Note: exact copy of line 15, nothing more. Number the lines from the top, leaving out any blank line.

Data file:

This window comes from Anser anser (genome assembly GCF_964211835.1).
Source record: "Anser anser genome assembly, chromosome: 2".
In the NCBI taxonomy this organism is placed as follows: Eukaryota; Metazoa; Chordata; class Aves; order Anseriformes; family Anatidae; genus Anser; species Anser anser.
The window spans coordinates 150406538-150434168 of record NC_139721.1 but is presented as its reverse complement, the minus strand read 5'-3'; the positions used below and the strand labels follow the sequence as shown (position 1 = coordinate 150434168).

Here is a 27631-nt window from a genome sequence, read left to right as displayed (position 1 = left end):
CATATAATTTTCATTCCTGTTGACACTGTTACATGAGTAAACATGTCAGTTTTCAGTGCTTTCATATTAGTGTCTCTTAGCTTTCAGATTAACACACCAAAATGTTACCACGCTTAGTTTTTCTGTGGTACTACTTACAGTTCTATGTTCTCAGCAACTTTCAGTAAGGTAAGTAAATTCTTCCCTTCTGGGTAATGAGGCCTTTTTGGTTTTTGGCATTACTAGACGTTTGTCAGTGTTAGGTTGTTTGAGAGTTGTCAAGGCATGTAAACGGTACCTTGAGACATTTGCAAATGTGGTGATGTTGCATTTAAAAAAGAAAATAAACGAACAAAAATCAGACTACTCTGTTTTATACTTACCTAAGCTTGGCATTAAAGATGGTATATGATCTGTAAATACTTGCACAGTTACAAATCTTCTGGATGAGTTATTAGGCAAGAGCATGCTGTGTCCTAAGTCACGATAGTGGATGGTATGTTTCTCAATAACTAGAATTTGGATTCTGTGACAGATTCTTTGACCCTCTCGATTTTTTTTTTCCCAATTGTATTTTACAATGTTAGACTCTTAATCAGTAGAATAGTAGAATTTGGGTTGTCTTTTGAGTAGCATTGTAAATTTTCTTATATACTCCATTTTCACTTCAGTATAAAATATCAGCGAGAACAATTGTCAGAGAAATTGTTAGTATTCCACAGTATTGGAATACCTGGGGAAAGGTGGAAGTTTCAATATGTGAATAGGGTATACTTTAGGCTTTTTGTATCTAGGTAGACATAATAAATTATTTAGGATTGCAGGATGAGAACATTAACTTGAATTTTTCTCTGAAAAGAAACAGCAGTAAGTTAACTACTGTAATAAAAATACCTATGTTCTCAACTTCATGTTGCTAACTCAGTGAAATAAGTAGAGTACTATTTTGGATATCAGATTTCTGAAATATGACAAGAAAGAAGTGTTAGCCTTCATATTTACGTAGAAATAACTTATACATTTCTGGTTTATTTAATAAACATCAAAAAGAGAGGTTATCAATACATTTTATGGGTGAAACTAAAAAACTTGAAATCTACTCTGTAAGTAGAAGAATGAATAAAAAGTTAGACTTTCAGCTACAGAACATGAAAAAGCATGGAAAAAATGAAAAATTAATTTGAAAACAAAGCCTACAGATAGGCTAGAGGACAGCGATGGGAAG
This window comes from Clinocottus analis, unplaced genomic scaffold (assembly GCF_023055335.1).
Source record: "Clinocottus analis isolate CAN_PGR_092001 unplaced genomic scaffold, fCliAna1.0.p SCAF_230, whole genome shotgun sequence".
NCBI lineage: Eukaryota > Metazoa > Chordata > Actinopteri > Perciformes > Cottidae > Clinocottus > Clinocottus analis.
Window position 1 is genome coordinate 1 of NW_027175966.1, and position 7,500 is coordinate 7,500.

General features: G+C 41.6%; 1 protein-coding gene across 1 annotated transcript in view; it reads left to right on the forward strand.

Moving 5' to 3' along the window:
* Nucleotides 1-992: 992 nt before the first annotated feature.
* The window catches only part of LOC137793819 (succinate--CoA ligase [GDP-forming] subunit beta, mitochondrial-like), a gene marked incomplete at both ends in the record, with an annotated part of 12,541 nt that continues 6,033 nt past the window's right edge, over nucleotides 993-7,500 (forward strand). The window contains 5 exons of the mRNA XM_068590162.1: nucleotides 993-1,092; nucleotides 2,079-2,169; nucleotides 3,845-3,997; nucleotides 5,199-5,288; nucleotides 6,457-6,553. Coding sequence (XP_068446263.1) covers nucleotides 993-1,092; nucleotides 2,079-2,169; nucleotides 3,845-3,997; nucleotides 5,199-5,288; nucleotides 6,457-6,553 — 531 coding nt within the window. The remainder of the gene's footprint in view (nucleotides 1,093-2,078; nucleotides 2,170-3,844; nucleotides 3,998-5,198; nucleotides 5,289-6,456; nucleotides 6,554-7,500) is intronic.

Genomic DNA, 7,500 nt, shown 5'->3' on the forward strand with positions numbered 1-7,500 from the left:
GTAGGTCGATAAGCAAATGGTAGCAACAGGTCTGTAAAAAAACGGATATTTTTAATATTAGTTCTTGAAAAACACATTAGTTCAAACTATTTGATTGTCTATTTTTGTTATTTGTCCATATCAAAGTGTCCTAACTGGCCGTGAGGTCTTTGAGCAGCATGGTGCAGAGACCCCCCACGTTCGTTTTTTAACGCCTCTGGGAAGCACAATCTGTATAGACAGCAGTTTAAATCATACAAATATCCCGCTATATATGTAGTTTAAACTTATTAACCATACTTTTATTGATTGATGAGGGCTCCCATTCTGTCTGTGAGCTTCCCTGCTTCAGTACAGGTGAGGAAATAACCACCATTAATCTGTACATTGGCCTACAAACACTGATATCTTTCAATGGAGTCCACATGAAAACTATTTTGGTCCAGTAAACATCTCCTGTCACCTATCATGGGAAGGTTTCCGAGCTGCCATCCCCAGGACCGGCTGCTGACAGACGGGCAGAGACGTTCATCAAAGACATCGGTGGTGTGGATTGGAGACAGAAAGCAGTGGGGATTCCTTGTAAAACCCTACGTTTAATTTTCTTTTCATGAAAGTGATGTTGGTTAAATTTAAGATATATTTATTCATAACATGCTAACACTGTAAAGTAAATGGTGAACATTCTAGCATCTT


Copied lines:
Genomic DNA, 7,500 nt, shown 5'->3' on the forward strand with positions numbered 1-7,500 from the left: